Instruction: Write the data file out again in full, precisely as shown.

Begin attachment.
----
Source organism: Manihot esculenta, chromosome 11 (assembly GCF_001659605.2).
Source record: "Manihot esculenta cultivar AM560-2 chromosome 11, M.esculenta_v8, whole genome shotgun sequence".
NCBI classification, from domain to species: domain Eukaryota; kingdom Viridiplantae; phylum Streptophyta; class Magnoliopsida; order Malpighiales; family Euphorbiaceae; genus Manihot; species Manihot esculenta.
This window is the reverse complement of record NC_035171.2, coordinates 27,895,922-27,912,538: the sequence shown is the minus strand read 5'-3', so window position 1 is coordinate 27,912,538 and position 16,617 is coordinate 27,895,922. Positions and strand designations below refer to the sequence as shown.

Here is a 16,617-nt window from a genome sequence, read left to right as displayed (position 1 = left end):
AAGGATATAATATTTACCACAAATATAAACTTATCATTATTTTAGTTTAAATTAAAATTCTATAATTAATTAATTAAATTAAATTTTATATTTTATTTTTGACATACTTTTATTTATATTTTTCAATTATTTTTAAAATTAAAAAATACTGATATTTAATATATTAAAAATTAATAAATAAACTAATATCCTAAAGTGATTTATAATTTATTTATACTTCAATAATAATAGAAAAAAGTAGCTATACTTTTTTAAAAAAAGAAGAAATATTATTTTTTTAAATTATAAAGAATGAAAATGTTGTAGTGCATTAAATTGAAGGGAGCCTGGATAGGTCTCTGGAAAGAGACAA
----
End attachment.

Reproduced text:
Source organism: Manihot esculenta, chromosome 11 (assembly GCF_001659605.2).
Source record: "Manihot esculenta cultivar AM560-2 chromosome 11, M.esculenta_v8, whole genome shotgun sequence".
NCBI classification, from domain to species: domain Eukaryota; kingdom Viridiplantae; phylum Streptophyta; class Magnoliopsida; order Malpighiales; family Euphorbiaceae; genus Manihot; species Manihot esculenta.
This window is the reverse complement of record NC_035171.2, coordinates 27,895,922-27,912,538: the sequence shown is the minus strand read 5'-3', so window position 1 is coordinate 27,912,538 and position 16,617 is coordinate 27,895,922. Positions and strand designations below refer to the sequence as shown.

Here is a 16,617-nt window from a genome sequence, read left to right as displayed (position 1 = left end):
AAGGATATAATATTTACCACAAATATAAACTTATCATTATTTTAGTTTAAATTAAAATTCTATAATTAATTAATTAAATTAAATTTTATATTTTATTTTTGACATACTTTTATTTATATTTTTCAATTATTTTTAAAATTAAAAAATACTGATATTTAATATATTAAAAATTAATAAATAAACTAATATCCTAAAGTGATTTATAATTTATTTATACTTCAATAATAATAGAAAAAAGTAGCTATACTTTTTTAAAAAAAGAAGAAATATTATTTTTTTAAATTATAAAGAATGAAAATGTTGTAGTGCATTAAATTGAAGGGAGCCTGGATAGGTCTCTGGAAAGAGACAA